She also developed eczema on her feet (pictured). A patch test confirmed she is allergic to nickel, which is often used in dental work due to it being able to withstand acidic foods. However, over time, small fragments of the metal can break off and enter the bloodstream

The reaction also caused the woman to endure bleeding gums (pictured)

The reaction also caused the woman to endure bleeding gums (pictured) 

WHAT IS A NICKEL ALLERGY?

Nickel allergy is a common cause of allergic contact dermatitis.

It may take repeated or prolonged exposure to items containing nickel to develop a nickel allergy.

The exact cause is unkown, but as with other allergies, it develops when your immune system views the metal as a harmful substance. 

Normally, your immune system only reacts to protect your body against bacteria, viruses or toxic substances.

Once your body has developed a reaction to a particular agent (allergen) your immune system will always be sensitive to it.

That means anytime you come into contact with nickel, your immune system will respond and produce an allergic response.

Your immune system’s sensitivity to nickel may develop after your first exposure or after repeated or prolonged exposure.  

Treatments can reduce the symptoms of nickel allergy, but once you develop it you’ll always be sensitive to the metal and need to avoid contact.

An allergic reaction usually begins within hours to days after exposure to nickel.

The reaction may last as long as two to four weeks.

The reaction tends to occur only where your skin came into contact with nickel, but sometimes may appear in other places on your body.

Nickel allergy signs and symptoms include:

– Rash or bumps on the skin

– Itching, which may be severe

– Redness or changes in skin color

– Dry patches of skin that may resemble a burn

– Blisters and draining fluid in severe cases 

Source: Mayo Clinic 

It was this specialist who made the connection between her red, itchy skin and her dental work.

The woman underwent an allergy-patch test at Tokushima University, Japan, which revealed she cannot tolerate nickel.   

Metal is often used in dental work due to it being able to withstand acidic foods, however, it does break down over time.

Small fragments can then enter the bloodstream and get absorbed into tissue elsewhere.

The woman first developed a rash on her feet when she was 45, which spread to her hands by the time she was 51.  

When she arrived at Tokushima University after ointments failed to help, a dental examination revealed she was missing several teeth. 

The woman underwent a skin-patch test for dental materials in the department for general allergens. Dr Yoshizo Matsuka led her therapy. 

The results, published in the journal Clinical Case Reports, came back as extremely positive for nickel.

Nickel’s presence in the woman’s denture implants was confirmed by extracting some of their ‘dust’ to determine their metallic make-up.

Once the nickel denture implants were removed and replaced, her symptoms improved initially.

However, she reported a relapse four months later.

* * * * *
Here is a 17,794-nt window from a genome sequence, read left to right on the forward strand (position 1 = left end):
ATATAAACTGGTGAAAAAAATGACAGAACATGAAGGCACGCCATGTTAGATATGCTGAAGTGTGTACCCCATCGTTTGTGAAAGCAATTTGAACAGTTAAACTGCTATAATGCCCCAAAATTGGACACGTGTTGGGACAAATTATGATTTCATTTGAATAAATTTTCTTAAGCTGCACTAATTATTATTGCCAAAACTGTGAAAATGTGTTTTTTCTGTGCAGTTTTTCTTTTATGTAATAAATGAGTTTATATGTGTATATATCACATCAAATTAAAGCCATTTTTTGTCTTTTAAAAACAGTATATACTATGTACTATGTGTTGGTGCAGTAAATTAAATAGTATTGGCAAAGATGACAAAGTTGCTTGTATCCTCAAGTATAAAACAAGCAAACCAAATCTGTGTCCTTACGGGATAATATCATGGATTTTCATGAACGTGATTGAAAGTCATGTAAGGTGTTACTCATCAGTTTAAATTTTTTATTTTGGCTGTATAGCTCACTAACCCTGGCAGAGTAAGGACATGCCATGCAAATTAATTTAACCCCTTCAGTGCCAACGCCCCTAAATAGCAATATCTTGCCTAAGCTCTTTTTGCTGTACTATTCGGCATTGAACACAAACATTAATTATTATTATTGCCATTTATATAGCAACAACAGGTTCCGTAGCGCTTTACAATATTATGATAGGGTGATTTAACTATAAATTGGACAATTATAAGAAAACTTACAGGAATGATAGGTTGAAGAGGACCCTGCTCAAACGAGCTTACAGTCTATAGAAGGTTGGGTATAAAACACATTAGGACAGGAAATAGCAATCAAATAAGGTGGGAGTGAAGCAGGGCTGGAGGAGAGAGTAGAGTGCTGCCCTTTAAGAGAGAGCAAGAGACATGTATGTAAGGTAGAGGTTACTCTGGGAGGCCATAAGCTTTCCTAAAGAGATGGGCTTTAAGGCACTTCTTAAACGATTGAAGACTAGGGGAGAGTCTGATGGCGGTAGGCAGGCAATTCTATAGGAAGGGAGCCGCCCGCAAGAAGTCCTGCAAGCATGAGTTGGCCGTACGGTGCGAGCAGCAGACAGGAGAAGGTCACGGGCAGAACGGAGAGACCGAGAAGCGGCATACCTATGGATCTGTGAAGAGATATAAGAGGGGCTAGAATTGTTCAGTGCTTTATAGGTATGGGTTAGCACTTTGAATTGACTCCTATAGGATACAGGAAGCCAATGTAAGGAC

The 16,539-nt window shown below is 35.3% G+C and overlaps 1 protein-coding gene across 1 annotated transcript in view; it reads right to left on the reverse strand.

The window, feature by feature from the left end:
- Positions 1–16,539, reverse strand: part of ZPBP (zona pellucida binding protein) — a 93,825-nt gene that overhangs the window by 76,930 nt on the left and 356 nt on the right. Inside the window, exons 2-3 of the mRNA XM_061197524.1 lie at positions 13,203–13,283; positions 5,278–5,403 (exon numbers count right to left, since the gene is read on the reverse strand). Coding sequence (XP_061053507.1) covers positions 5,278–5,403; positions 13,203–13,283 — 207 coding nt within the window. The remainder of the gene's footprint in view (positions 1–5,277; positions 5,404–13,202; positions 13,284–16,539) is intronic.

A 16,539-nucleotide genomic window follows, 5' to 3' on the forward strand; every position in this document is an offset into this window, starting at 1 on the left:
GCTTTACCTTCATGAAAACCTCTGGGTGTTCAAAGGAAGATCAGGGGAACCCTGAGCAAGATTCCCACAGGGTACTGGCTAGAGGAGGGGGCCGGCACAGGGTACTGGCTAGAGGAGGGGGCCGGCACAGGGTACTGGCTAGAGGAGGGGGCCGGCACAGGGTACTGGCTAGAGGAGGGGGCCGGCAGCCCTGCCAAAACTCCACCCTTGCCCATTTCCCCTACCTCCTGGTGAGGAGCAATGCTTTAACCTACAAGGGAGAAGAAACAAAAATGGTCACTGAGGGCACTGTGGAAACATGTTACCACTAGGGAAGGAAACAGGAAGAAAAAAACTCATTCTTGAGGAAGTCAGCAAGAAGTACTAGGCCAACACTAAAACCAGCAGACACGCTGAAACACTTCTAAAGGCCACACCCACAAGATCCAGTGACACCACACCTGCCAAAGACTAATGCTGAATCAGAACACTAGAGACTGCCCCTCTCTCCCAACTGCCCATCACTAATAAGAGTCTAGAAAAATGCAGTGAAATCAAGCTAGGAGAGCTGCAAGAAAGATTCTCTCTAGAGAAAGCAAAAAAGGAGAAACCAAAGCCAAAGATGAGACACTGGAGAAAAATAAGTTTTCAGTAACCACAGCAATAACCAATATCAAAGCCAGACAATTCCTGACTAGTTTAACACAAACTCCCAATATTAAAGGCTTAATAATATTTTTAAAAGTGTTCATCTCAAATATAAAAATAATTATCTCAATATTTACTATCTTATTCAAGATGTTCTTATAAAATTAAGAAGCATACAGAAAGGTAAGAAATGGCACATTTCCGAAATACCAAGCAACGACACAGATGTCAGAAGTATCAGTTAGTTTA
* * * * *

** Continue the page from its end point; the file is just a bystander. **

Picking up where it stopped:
An additional patch test was carried out, which confirmed she is not allergic to titanium.

The patient’s condition improved without treatment, leading the report’s authors to believe she may have come into contact with another unknown allergen.

On the back of the case report, the authors recommend dentists screen patients for allergens before starting treatment, particularly those with history of reactions to cosmetics or jewellery. 

Nickel allergy is a common cause of allergic contact dermatitis, according to the Mayo Clinic.

British Dental Association’s scientific adviser, Professor Damien Walmsley, said: ‘Nickel allergy is very common so it is unclear why this woman in Japan had implants/dentures with nickel in them in the first place.

‘Because it is such a common allergy, nickel isn’t used in dentures or implants available in the UK.’ 

Dr Emma Wedgeworth, consultant dermatologist and British Skin Foundation spokesperson, said: ‘Nickel is the most common contact allergies that we see. 

‘Often this presents as an allergy to costume jewellery, watches or belt buckles. 

‘Because of its reactivity, nickel is not generally used in medical or dental implants.’

Her mouth became noticeably inflamed (pictured) before her nickel implants were replaced with titanium. A allergy test confirmed she is not allergic to the latter metal

Her mouth became noticeably inflamed (pictured) before her nickel implants were replaced with titanium. A allergy test confirmed she is not allergic to the latter metal

WHAT IS ECZEMA? 

Eczema is an inflammatory condition of the skin that leads to redness, blistering, oozing, scaling and thickening.

It usually appears in the first few months of life and affects around 10 per cent of babies.

Eczema’s cause is not fully understood but it is thought to be brought on by the skin’s barrier to the outside world not working properly, which allows irritants and allergy-inducing substances to enter.

It may be genetic due to the condition often running in families.

As well as their skin being affected, sufferers may experience insomnia and irritability.

Many factors can make eczema worse. These may include:

  • Heat, dust, soap and detergents
  • Being unwell, such as having a cold
  • Infections
  • Dry skin
  • Stress

There is no cure for eczema, however, 70 per cent of childhood sufferers no longer have the condition in their teens.

Patients should avoid known triggers for flare ups and use emollients.

Source: British Skin Foundation